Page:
Tajiks, or at least some of them, are capitalizing on United Nations micro-loans. Initiated by the Tajik government and supported by the United Nations Development Programme (UNDP), the local Women in Development bureau is providing assistance to rural women through training and micro-credits. UNDP’s programme on community development in Tajikistan is currently working in 30 districts of the former Soviet republic and has distributed loans worth some $3 million, with around 40,000 beneficiaries, of whom some 30 percent are women. The article provides an anecdotal case study, but hopeful nonetheless. Mavliuda decided to borrow a micro-credit to buy seeds and…

Turmoil in the Mountains

The Kyrygyzstan soap opera has reached a new pitch in recent weeks. President Bakiyev recently addressed the parliament to denounce their squabbling and corruption, saying that the parliament is, “turning into an arena for political squabbles, and becoming the source of an atmosphere of instability in the country.” “Quit your vodka-selling businesses — by the way, it’s against the law for members of parliament. Then you won’t need bulletproof vests,” Bakiev said. “Stop breaking the law. Shut down your businesses, legal or illegal. Stop fighting competitors using your authority as parliament deputies — and sleep in peace.” He also dropped…

Kazakh Opposition Leader Murdered… Again

Kazakh opposition leader Altynbek Sarsenbaiuly was found very dead today; his hands had been bound behind his back, and his head shot from both the front and back. The Kazinform state agency reports that Sarsenbaev was killed while hunting. At least Kazakh police haven’t called this a hunting accident yet. In November of last year, an opposition figure’s death was called a “suicide” after the opposition figure managed to shoot himself twice in the chest, and once in the head. Maybe politicians should just stop hunting altogether; it doesn’t seem to be ending well lately. According to RFE/RL, the police…

Ashgabat Calling

The Institute of War and Peace Reporting has issued a press release about the launch of its own radio programme, which has been broadcast into Turkmenistan since February 9. The programme, Inside View, will be in Turkmen, though IWPR have also stated that they will eventually also provide transcripts of the programs in English and Russian. IWPR has been reporting on Turkmenistan since 2000. The program will be made in collaboration with Radio Free Europe, which is theoretically available in Turkmenistan via shortwave and satellite. It is questionable however, how much impact such an initiative can have in what is…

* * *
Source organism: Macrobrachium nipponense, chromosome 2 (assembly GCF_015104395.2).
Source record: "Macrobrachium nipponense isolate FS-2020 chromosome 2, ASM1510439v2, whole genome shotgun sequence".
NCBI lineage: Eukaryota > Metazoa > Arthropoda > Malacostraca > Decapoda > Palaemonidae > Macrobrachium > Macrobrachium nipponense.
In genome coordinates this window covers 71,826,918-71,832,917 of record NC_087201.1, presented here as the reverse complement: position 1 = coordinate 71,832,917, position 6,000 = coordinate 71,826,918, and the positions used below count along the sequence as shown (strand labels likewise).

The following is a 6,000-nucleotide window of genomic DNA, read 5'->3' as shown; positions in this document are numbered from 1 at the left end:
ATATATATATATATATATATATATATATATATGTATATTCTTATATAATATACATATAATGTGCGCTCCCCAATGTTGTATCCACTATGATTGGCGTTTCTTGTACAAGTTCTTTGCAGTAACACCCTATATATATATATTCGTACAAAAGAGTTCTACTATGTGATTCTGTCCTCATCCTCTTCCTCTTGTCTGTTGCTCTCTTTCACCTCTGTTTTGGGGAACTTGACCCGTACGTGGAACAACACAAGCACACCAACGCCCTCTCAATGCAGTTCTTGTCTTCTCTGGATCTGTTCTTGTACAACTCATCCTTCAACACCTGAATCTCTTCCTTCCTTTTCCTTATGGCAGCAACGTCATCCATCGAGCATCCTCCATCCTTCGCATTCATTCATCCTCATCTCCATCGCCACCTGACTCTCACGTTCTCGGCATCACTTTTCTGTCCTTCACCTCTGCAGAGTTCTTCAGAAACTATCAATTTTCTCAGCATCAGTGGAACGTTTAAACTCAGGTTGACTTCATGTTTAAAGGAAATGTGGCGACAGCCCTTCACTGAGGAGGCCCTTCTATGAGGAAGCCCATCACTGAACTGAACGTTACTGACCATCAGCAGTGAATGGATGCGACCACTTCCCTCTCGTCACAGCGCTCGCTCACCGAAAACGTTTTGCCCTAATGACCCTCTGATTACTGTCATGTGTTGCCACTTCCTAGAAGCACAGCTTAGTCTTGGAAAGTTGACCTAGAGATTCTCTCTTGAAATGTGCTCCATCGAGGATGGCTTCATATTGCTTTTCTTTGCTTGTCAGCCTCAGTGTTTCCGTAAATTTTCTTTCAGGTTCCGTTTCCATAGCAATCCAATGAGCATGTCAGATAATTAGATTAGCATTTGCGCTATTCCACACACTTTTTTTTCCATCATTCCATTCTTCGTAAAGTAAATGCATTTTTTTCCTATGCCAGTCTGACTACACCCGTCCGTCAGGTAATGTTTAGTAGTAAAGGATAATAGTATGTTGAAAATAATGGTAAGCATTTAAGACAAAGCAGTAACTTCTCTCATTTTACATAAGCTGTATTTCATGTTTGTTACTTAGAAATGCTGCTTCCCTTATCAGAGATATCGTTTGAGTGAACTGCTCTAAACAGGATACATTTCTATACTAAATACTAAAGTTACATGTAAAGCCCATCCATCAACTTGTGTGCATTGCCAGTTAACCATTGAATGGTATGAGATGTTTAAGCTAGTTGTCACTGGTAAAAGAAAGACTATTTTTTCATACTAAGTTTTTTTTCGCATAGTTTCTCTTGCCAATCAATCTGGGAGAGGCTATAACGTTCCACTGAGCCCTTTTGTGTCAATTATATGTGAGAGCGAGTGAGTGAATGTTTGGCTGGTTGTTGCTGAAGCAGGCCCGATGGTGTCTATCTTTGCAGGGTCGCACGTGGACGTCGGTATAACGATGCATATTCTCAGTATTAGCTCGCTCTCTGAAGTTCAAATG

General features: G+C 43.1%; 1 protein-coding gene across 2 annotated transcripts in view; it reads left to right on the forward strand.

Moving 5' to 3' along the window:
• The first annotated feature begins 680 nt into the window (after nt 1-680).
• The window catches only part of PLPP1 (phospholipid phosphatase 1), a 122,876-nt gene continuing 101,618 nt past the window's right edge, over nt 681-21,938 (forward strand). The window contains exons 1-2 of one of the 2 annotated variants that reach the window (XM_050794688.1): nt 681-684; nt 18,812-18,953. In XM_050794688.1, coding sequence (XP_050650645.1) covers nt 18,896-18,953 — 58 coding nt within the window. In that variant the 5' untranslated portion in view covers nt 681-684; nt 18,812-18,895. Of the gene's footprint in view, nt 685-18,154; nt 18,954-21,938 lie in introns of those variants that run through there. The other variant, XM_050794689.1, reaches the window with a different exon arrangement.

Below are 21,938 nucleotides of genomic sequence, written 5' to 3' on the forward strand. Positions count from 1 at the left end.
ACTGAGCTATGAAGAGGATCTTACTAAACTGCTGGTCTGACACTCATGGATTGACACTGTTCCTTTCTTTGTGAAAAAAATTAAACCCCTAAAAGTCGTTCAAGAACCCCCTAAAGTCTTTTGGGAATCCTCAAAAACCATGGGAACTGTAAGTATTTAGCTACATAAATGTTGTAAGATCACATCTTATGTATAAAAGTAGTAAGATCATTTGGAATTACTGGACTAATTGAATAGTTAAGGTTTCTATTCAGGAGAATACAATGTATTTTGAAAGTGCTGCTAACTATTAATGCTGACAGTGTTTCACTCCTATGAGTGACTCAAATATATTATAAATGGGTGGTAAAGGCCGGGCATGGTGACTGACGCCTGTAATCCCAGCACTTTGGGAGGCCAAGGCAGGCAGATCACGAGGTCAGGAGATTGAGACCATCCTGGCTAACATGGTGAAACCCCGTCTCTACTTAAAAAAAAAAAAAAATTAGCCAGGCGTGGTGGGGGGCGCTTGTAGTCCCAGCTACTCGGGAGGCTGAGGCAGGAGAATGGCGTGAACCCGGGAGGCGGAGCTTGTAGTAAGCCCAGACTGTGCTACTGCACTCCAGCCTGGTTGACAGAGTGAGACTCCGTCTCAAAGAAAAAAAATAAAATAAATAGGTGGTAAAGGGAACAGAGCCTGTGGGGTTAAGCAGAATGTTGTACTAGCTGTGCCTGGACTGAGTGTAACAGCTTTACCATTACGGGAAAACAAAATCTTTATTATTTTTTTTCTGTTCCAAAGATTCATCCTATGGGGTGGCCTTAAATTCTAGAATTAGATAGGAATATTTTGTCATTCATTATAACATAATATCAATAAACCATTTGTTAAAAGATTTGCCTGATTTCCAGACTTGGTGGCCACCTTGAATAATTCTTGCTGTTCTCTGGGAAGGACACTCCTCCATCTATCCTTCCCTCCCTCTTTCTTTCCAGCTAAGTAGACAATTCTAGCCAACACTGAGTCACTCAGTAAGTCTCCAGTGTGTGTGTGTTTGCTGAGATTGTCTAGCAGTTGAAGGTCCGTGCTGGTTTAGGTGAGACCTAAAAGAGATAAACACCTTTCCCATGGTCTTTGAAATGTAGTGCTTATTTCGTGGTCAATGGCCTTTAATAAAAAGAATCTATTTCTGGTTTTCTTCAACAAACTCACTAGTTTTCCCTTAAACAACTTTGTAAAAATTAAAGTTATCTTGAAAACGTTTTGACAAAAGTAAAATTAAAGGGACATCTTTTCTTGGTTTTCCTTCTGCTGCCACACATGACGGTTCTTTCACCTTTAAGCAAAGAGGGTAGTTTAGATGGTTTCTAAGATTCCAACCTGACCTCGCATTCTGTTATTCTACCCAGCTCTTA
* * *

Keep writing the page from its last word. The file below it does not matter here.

Best Practice

On a lighter note, last year president Niyazov enacted a law banning lip-synching during public performances. The West was quick to envisage this as another of Niyazov’s eccentric policies. However, a report, in the British Newspaper The Independent, last week discussed how the Musicians’ Union in the UK are seeking a similar law in Britain. While not asking for an outright ban, the campaign is seeking for it to be made known to the audience when a performer is miming. Could it be a case of Niyazov implementing a law which could provide a template of best practice around the…

Pensions and Protests…

The pension crisis in Turkmenistan has begun to elicit a response since it was publicised in the British press. Writing to the letters page in the Guardian Professor Martin McKee, from the London School of Hygiene and Tropical Medicine, argued that the newspapers description of events is but only the tip of the iceberg in Turkmenistan. He goes on to highlight what he considers the deteriorating health situation in the country, commenting that: For many Turkmen citizens, healthcare is now unaffordable, child mortality is reported to have risen dramatically (to the extent that observers report a visible increase in the…